VOD film review: Elysium
Pure unadulterated carnage8
Simon Kinnear | On 10, Jan 2014Reading time: 3 mins
Director: Neill Blomkamp
Cast: Matt Damon, Sharlto Copley, Jodie Foster
Watch Elysium online in the UK: Amazon Prime / TalkTalk TV / iTunes / Prime Video (Buy/Rent) / Sky Store / Rakuten TV / Google Play
Renowned Japanese director Yasujiro Ozu famously compared himself to a tofu maker, believing that he served much the same dish every time he made a new film. And chin-wagging scholars of auteur theory certainly prize that kind of consistency in theme and visuals from elite art-house directors like Ozu. So why the grudging praise for Neill Blomkamp for effectively remaking his debut, District 9, with his follow-up, Elysium?
This is a deeper, richer elaboration of the earlier film, built on a much bigger canvas but defined by the same socio-political concerns and oil-and-metal industrial aesthetic. It is tofu-flavoured popcorn.
The differences are minimal. Where District 9 dealt with racial apartheid, this deals with economic apartheid, pushing the current global recession to a satirical extreme by having the elite literally live in their own world – the ultra-plush space station of the title – while harking back to silent classic Metropolis. Yet in both films, a flawed Everyman suffers an accident that forces him to confront his own apathy and initiate events that change the social paradigm, pursued by an implacable Afrikaans mercenary.
So why is Elysium a better film? It is blunt in its politics (seemingly, nobody on Elysium gives two hoots about what’s going on down on Earth) but at least it is consistent. Don’t forget that District 9 undid its anti-racist parable by making the Nigerian characters into crassly stereotyped villains. And while Elysium lacks the self-conscious ‘found footage’ elements that gave District 9 its visual flavour, Blomkamp’s most classical approach here allows for more immersive world-building.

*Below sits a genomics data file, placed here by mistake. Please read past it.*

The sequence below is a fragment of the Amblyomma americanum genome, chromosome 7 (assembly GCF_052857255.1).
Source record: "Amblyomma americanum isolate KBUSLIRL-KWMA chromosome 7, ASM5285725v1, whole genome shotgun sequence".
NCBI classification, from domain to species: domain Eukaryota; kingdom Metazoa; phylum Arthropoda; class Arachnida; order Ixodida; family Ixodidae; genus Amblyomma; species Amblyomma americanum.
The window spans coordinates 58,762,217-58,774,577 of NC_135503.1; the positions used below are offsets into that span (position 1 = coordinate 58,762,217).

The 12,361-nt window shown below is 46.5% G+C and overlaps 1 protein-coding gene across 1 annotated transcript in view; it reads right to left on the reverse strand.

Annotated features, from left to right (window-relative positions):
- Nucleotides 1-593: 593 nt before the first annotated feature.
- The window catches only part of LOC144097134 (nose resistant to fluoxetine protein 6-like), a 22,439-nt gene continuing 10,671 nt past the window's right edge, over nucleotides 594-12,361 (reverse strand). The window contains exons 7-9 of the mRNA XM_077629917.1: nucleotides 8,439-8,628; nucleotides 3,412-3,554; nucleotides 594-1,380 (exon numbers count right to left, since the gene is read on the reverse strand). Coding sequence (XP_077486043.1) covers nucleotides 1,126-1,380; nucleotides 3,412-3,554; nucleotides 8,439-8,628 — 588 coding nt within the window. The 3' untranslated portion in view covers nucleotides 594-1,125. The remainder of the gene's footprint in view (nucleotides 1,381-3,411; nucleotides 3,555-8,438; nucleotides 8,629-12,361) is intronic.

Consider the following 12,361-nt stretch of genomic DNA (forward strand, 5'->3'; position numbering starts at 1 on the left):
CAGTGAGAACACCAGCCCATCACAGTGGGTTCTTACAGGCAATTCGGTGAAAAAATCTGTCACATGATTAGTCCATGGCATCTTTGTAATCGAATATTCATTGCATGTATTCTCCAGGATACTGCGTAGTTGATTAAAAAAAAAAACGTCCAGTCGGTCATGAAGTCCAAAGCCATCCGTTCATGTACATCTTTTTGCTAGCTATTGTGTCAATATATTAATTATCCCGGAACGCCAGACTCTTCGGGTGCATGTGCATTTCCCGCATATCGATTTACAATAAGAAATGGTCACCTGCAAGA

The first half hour is devoted to mapping out Max’s (Damon) limited horizons, before switching focus to show a devastating, failed attempt by desperate refugees to break into Elysium. It’s a lengthy sequence that recalls the best of recent dystopian sci-fi from Children Of Men to the reboot of Battleship Galactica, while its searing Marxist credentials are proof that Blomkamp hasn’t sold out in taking Hollywood dollar.
So when the plot kicks in, there are real stakes. True, it hinges on an unlikely coincidence involving William Fichtner’s haughty billionaire – a heist target for Damon, a crooked partner-in-crime for crooked politician Jodie Foster – but it gives Blomkamp the chance to align his worlds. A path has been forged between Earth and Elysium, and between protest movie and blockbuster; the rest of the film can get on with the chase.
And it is here that Blomkamp expands, and improves upon, what made District 9’s action so formidable: his grasp of hardware. Everything in this film looks built rather than computer-generated, with a vast array of ships, robots and weapons; nor is Blomkamp shy about showing their effects. Not since Paul Verhoeven’s heyday has mainstream sci-fi shown so many bodies and faces being blown apart.
Matt Damon anchors the film with a quietly sympathetic performance that is Bourne-like in determination, but with a blue-collar simplicity that few A-listers could pull off; he’s just as convincing in the early scenes of factory work as he is busting robot heads.
Foster, with a curious Franco-American accent, overdoes the privileged villain a bit, but back on Earth Blomkamp opts for multi-national casting, from the best of South America (Diego Luna, Alice Braga, Wagner Moura) to District 9’s Sharlto Copley, who is magnetic as vile South African Kruger, a mercenary who treats mankind as sport. The characters are archetypes and, by Ozu standards, thinly drawn… but Elysium is not only a blockbuster but a political fable, and whether your yardstick is Michael Bay or Sergei Eisenstein, it works as both.
Elysium is available to watch online on Amazon Prime Video as part of a Prime membership or a £5.99 monthly subscription.